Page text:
August 1846-June 1847

The Collected Letters, Volume 21


TC TO C. G. DUFFY; 2 September 1846; DOI: 10.1215/lt-18460902-TC-CGD-01; CL 21:40-41.


Dumfries, 2 Septr 1846—

My dear Sir,

On Friday, the day after Tomorrow, I purpose to set out for Ayr; and ten miles beyond that, at Ardrossan, expect to find a steamer which will land me at Belfast early next morning,—some time between 4 and 6 a.m. of Saturday I hope to see Belfast; and get very swiftly out of the smoke of it again. So far is clear prediction, if the Fates will: after that I am somewhat in the vague—but do confidently expect to find some Coach that will carry me to Drogheda that same day; and calculate accordingly on passing the Saturday night at Drogheda, sleeping or not as the Destinies appoint! From Drogheda to you, by aid of railways &c, I think there cannot be above 2 hours: some time on Sunday, at some place or other, I flatter myself we shall have met. My ulterior movements shall remain undecided till I have rested for a day.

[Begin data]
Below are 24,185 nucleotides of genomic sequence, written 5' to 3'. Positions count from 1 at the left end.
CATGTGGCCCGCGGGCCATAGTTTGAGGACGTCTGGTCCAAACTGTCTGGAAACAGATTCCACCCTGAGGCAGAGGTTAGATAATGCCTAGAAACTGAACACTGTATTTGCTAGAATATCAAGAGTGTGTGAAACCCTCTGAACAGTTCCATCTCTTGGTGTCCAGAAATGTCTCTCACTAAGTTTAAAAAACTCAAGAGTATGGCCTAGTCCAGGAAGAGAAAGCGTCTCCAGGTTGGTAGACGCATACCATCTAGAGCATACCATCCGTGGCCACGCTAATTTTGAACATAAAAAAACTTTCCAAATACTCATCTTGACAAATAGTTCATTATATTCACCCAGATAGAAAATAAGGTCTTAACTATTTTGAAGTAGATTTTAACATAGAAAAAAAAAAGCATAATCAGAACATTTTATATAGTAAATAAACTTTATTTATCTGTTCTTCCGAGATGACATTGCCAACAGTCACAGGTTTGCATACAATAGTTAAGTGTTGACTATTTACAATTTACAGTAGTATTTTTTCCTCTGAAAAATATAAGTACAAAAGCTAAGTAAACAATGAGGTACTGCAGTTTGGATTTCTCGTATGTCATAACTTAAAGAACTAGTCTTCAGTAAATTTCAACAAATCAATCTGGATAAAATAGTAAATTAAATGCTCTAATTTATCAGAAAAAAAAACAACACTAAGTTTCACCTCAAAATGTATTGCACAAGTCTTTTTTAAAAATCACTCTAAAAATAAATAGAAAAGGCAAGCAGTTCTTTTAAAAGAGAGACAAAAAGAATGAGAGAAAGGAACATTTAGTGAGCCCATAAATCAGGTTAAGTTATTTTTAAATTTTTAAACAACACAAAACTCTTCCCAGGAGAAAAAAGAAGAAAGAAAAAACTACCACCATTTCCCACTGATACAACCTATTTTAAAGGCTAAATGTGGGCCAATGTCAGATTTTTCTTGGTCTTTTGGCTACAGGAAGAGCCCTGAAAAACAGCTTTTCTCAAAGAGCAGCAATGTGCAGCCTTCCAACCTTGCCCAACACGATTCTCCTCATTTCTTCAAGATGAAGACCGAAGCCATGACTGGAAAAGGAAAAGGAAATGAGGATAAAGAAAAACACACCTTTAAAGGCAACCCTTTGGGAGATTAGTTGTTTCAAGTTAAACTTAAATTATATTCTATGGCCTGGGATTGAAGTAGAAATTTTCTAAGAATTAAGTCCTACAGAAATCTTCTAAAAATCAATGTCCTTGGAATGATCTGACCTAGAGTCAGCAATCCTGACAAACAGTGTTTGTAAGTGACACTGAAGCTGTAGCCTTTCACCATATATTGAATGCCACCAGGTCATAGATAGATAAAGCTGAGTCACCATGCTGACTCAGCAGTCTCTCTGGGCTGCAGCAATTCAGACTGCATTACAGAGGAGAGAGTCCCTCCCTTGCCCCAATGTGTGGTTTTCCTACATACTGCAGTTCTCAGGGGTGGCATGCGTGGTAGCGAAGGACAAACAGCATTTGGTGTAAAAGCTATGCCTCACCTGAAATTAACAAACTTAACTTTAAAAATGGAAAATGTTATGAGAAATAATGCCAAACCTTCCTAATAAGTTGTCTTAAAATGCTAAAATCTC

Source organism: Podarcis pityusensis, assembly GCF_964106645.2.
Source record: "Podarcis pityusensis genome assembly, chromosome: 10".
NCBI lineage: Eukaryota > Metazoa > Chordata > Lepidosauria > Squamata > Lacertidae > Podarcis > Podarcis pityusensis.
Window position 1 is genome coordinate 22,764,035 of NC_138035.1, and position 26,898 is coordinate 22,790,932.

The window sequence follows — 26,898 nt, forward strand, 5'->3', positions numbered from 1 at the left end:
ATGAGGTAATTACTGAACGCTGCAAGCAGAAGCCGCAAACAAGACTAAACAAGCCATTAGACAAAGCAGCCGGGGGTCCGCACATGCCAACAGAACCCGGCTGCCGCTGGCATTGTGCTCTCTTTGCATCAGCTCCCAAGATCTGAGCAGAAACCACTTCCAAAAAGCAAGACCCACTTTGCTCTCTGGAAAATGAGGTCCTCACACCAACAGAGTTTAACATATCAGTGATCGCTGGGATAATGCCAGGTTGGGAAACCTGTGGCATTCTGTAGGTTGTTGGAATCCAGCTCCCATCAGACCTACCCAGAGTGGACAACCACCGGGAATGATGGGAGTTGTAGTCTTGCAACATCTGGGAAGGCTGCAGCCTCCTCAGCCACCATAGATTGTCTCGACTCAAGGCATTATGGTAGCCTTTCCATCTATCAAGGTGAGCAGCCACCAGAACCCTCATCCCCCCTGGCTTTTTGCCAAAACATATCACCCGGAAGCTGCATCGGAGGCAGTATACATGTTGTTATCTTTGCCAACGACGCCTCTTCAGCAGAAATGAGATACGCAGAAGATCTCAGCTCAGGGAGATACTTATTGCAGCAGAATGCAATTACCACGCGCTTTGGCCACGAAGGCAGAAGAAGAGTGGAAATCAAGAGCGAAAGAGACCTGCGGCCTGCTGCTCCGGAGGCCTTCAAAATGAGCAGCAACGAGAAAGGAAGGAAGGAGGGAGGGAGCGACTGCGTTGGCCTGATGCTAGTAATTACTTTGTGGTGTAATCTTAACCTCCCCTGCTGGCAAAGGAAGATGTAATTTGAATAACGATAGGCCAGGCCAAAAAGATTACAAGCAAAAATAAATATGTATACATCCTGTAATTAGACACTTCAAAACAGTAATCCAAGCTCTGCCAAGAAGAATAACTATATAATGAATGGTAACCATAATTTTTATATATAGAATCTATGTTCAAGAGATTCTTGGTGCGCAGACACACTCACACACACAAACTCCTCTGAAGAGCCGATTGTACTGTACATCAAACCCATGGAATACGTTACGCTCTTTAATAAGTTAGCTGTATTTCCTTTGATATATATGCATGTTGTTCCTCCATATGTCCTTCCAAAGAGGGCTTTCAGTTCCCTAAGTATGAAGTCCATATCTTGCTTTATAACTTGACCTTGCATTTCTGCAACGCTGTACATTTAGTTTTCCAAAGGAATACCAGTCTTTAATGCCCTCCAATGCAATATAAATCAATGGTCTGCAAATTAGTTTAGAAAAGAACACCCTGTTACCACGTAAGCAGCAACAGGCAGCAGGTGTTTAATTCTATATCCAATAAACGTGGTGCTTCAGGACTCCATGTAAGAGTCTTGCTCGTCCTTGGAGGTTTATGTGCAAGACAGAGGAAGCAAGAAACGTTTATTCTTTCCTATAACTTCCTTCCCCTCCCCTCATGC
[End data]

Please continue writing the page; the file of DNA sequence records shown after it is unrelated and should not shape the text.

Drogheda, as Cromwell's city, and twice besieged in that War,1 is a place I could look at for some hours with proper interest,—especially if I had any intelligent monitor to tell me what to look at: but that I fear is far too great a luxury to hope for! I must try to do the best I can without that. In any case, I will call at the Post-Office; and if a Letter from you lie there waiting me with any indication as to Drogheda, and more especially as to yourself, and how I am best to see you, it is like to be very welcome indeed. No more in such a hurry as this.

Yours always truly

T. Carlyle

“Post Office, Drogheda” for Saturday afternoon.